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Robert SCHUMANN (1810-1856)
Piano Quintet in E flat, Op. 44 [29:24]
Johannes BRAHMS (1833-1897)
Piano Quintet in F minor, Op. 34 [41:08]
Joyce Yang (piano)
Alexander String Quartet
rec. 2-5 April 2013, St Stephen’s Episcopal Church, Belvedere, California, USA
FOGHORN CLASSICS CD2014 [70:32]

On first listen, I thought, “I really, really like this CD”. Then I listened to the disc three times the first week. Each time, the music rang out in my head for hours or days afterward. Sometimes I stalked the performers online, wondering, “So have they recorded the Dvořák piano quintets too? What about the Fauré?” They haven’t. Then I started tallying up all the Alexander Quartet albums I now desperately want to purchase, and pitying my poor wallet.
 
All that is a long way of saying that this is an excellent CD. There’s no doubt about it. The Schumann is vibrant, lively, exuberantly cheerful, with a healthy fullness and muscle. Pianist Joyce Yang leads the charge in the exciting scherzo, especially. Brahms’ quintet is played to show the players’ versatility: aggressive and tender and coolly focused in turn, with impeccable judgment. The scherzo, again, simply catches fire.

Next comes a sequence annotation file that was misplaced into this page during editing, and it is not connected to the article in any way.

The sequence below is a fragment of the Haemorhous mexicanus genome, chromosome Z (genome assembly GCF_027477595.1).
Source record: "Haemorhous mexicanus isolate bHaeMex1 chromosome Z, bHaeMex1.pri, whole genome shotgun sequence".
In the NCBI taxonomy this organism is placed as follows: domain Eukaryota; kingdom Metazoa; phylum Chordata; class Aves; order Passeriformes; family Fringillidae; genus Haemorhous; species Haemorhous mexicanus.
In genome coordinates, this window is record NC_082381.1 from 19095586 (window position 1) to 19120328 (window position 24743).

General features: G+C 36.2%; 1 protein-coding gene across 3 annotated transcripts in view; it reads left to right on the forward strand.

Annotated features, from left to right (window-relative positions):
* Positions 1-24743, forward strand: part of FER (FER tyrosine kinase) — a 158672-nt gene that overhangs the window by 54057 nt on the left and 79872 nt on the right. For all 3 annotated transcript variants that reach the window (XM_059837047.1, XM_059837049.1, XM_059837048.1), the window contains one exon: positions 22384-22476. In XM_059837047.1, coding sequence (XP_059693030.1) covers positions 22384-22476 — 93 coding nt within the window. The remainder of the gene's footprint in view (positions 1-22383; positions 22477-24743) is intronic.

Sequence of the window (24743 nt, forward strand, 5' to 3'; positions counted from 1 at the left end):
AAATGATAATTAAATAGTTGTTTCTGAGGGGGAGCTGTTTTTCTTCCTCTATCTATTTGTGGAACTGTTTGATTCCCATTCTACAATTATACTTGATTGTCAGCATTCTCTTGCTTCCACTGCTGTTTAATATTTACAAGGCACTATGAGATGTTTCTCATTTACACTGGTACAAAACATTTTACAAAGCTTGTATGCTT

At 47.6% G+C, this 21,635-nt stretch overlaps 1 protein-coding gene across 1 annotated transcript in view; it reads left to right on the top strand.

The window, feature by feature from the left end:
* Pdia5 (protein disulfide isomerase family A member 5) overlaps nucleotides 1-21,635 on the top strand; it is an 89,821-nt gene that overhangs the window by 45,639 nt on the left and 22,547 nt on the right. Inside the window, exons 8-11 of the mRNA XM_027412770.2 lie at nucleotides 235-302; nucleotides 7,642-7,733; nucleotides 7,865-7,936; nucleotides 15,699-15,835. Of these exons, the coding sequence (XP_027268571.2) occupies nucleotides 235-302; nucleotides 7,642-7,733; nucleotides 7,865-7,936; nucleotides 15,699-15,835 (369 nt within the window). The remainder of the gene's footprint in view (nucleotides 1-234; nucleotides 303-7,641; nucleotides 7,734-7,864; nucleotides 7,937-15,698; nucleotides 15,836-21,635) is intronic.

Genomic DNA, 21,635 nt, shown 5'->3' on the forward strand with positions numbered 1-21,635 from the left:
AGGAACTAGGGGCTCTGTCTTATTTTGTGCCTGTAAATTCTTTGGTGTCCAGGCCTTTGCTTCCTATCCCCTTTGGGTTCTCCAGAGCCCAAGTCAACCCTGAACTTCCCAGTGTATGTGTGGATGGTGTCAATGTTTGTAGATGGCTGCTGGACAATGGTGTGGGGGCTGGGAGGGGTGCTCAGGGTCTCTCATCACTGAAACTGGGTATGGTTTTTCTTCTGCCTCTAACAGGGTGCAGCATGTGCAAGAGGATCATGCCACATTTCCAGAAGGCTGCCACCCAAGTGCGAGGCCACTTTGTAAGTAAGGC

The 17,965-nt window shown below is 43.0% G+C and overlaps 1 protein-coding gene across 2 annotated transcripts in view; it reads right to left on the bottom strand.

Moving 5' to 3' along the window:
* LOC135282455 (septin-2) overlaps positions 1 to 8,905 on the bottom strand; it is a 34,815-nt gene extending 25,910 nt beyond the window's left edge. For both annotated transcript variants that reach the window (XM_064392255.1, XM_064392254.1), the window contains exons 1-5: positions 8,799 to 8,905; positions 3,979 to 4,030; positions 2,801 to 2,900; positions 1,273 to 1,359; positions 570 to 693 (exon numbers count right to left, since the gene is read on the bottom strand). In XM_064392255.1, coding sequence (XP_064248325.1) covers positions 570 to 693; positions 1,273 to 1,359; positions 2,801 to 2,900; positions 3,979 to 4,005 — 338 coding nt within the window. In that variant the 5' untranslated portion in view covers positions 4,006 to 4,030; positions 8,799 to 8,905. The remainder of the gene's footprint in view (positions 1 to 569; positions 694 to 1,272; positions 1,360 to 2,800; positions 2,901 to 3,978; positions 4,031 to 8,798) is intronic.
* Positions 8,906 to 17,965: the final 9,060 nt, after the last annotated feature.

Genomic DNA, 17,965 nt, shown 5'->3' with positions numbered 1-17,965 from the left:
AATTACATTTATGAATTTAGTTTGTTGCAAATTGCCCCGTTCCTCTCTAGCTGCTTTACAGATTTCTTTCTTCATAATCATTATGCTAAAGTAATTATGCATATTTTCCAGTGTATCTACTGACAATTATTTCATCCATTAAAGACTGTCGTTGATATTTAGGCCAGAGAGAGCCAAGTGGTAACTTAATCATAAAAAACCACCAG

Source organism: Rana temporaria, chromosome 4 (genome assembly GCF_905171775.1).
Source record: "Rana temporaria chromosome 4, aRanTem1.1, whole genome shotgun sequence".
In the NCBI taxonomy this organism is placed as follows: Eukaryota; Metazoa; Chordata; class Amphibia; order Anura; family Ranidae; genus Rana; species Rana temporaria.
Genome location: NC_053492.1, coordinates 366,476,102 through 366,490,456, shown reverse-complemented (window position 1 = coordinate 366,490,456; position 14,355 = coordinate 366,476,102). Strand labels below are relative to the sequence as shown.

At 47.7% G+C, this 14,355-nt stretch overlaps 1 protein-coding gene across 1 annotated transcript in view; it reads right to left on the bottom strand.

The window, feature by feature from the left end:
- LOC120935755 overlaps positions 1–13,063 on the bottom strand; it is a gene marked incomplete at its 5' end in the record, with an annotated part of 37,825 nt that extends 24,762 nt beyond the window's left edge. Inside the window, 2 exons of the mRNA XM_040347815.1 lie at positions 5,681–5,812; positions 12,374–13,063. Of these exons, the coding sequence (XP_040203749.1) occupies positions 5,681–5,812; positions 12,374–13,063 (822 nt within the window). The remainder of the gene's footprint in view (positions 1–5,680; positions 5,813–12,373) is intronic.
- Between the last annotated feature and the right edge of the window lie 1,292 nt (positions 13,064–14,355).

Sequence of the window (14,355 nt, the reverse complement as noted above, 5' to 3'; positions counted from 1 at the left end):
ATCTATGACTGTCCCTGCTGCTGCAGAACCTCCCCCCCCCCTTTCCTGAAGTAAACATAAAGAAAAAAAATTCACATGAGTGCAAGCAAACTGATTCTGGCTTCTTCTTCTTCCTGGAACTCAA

As for the Alexander String Quartet: up till now I had led a pitifully sheltered, ASQ-free life. My MusicWeb International colleagues have been praising them for years: those links contain phrases like “unfailingly fresh and musically compelling,” “passes my ‘desert island’ test,” and “inspired performances”. My colleague Byzantion says (in the third link) that “The ASQ - who last year celebrated their 30th anniversary - are hard to fault in any regard: their professionalism is immaculate, their ensemble experience huge and telling, their instrument mastery practically faultless.”
 
To those remarks I have nothing to add. This review is brief because its recommendation is simple. The recording, produced by Judith Sherman, is first-rate; the playing is uniformly first-rate; the artist group portrait is amusing; the need for follow-up albums is high. I do have competing releases for each of these often-recorded works, and you probably do too. To name one for each work: the Jerusalem Quartet with Alexander Melnikov for Schumann, and the Juilliard with Leon Fleisher in Brahms. You’d be forgiven for thinking that you don’t need one more. Just remember: there is always more room on the shelf for excellence.
 
Brian Reinhart